A lobby group pushing for public broadcasting in New Zealand says the government is denying viewers the right to watch decent public service programming.
The Coalition for Better Broadcasting said they want an alternative network to cater for more serious news and current affairs, in light of uncertainty about Campbell Live’s future.
There is an alternative network – Maori TV. Also Radio NZ. Plus broadcasting is a fading medium. There is no absence of news and current affairs reporting across the media as a whole. But even within broadcasting, there are 20 news and current affairs shows on television – not including the 7 pm shows.
Coalition chief executive and TV director Myles Thomas criticised Prime Minister John Key for his comments on Thursday questioning whether enough people would watch publicly funded broadcast TV.
The answer was yes, he said.
So how many people watch Maori TV? How many watch Native Affairs which is on prime time? It is a great current affairs show.
He said New Zealand had one of the lowest government contributions to public broadcasting and a publicly funded TV network was desperately needed.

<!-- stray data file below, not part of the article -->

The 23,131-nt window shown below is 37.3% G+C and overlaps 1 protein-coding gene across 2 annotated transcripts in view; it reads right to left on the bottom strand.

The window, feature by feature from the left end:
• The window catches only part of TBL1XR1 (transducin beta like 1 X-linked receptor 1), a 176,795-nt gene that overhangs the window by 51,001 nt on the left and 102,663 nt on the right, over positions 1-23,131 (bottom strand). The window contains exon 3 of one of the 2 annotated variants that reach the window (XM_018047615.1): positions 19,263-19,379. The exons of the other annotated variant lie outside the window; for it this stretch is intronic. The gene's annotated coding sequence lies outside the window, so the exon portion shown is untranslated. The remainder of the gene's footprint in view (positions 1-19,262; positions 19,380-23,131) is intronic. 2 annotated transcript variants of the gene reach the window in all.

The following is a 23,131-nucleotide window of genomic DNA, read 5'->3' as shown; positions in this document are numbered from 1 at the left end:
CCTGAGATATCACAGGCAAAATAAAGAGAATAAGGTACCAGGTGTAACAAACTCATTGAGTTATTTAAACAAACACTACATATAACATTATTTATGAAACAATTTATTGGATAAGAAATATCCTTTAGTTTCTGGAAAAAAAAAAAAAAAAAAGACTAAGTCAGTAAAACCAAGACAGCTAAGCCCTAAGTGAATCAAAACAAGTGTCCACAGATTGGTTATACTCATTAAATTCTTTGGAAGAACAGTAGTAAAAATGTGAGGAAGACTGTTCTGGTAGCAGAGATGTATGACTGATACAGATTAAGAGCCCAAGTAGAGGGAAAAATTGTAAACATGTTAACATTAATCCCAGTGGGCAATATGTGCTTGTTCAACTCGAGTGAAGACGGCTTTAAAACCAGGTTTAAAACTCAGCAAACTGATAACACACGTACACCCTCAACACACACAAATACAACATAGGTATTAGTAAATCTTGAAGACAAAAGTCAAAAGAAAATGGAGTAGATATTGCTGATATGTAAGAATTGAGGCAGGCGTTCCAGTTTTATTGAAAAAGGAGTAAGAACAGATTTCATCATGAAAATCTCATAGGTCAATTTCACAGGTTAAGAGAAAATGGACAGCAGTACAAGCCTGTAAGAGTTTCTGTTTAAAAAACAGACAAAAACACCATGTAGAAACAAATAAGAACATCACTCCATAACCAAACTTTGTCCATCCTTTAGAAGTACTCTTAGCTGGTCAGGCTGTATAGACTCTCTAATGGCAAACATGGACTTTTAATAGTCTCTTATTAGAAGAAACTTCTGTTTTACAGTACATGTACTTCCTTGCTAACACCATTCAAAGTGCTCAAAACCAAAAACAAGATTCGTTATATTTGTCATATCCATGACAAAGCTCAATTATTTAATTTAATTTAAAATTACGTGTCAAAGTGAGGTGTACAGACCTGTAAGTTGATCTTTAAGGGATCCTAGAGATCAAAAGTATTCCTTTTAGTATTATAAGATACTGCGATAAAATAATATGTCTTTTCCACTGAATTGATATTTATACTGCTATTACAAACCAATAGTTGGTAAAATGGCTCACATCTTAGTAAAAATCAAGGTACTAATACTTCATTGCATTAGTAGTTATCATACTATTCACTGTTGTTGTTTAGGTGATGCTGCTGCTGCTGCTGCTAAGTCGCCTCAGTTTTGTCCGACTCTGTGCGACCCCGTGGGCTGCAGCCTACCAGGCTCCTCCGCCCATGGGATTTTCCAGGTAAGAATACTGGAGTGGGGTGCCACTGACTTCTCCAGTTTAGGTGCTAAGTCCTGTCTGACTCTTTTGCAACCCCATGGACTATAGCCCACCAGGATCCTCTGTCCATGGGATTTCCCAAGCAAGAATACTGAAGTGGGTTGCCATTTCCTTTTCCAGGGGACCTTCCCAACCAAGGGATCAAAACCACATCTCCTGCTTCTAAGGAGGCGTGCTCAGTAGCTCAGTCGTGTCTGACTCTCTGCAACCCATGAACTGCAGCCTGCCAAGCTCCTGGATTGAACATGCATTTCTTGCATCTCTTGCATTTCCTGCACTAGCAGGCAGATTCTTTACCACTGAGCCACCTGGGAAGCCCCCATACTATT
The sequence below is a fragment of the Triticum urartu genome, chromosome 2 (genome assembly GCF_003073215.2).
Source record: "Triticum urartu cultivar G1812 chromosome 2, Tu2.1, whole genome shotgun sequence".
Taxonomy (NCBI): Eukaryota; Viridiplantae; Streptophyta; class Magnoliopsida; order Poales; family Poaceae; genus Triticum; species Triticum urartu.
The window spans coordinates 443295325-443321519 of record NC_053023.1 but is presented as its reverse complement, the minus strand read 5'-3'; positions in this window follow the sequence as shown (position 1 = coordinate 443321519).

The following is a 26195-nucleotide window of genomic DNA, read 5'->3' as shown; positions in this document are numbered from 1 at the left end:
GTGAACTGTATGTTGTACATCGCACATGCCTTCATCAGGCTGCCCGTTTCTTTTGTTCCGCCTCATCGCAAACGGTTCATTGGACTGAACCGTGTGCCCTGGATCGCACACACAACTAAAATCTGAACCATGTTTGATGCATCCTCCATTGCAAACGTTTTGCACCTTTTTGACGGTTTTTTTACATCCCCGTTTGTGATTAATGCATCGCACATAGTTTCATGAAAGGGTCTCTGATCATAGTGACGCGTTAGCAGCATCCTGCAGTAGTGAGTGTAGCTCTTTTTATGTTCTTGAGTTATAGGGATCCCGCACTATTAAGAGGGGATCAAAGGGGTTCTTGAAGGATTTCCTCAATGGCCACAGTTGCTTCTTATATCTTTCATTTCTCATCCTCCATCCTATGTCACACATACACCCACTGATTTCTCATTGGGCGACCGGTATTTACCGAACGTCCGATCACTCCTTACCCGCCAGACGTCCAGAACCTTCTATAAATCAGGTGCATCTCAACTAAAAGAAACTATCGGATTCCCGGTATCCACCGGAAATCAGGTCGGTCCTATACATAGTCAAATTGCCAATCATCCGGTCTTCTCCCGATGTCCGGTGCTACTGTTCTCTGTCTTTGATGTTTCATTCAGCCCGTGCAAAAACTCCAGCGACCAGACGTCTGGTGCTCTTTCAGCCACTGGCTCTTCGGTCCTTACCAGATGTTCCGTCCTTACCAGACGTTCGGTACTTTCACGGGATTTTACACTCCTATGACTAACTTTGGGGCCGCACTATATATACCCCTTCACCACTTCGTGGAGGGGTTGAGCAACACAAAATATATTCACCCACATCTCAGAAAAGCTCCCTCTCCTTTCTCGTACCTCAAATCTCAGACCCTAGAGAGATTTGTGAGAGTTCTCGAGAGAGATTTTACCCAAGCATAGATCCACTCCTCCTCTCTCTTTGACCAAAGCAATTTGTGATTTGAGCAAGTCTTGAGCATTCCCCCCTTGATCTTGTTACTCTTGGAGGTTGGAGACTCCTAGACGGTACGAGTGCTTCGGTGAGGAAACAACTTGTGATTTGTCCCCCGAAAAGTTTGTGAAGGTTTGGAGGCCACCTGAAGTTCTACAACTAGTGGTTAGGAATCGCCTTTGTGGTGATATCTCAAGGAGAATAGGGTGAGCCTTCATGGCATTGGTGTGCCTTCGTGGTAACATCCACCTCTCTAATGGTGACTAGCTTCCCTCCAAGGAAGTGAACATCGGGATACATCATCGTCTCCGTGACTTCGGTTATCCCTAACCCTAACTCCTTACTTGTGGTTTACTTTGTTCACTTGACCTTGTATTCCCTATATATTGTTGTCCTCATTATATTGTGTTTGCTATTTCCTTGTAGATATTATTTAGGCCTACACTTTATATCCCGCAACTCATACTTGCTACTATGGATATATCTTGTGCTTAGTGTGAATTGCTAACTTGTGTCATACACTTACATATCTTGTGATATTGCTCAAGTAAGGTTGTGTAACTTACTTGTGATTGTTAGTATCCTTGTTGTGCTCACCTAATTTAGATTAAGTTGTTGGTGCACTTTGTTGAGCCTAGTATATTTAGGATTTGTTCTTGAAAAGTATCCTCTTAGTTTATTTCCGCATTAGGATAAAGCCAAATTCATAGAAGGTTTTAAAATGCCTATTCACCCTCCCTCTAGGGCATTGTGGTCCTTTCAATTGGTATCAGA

What Myles means is that taxpayers should be forced to fund a TV station that would spend its entire day and night pushing causes he approves of.
Taxpayers currently put just over $210 million a year into public broadcasting. In 2011 this was:
- NZ on Air $82 million
- Maori TV $58 million
- Radio NZ $36 million
- Other TV/Radio $34 million
Australia spends around $1.4 billion on public broadcasting (ABC $1.1b and SBS $0.3b).
In US$ this is $161m for NZ and $1,088 for Aus.
The IMF has Australian’s economy at US$1.44t and NZ economy at US$181b.
So our spend as a percentage of GDP is around 0.089% for NZ and 0.076% for Australia. This is a ballpark calculation but shows we are not under-investing for our size.
The Canadian Government contribution to the CBC is around 0.050% of GDP. Again below NZ.
There are thousand of lobby groups who call for more funding for their pet hobby horse or industry. If the Government gave into all of them, we’d be in the same position as Greece.
I’m not against there being a combined public service TV and radio broadcaster. But they would have to operate on the current combined funding for NZ on Air, Maori TV and Radio NZ.
The other thing they would have to do is to be truly politically neutral – something the Australian, UK and Canadian public broadcasters all fail at.Tags: public broadcasting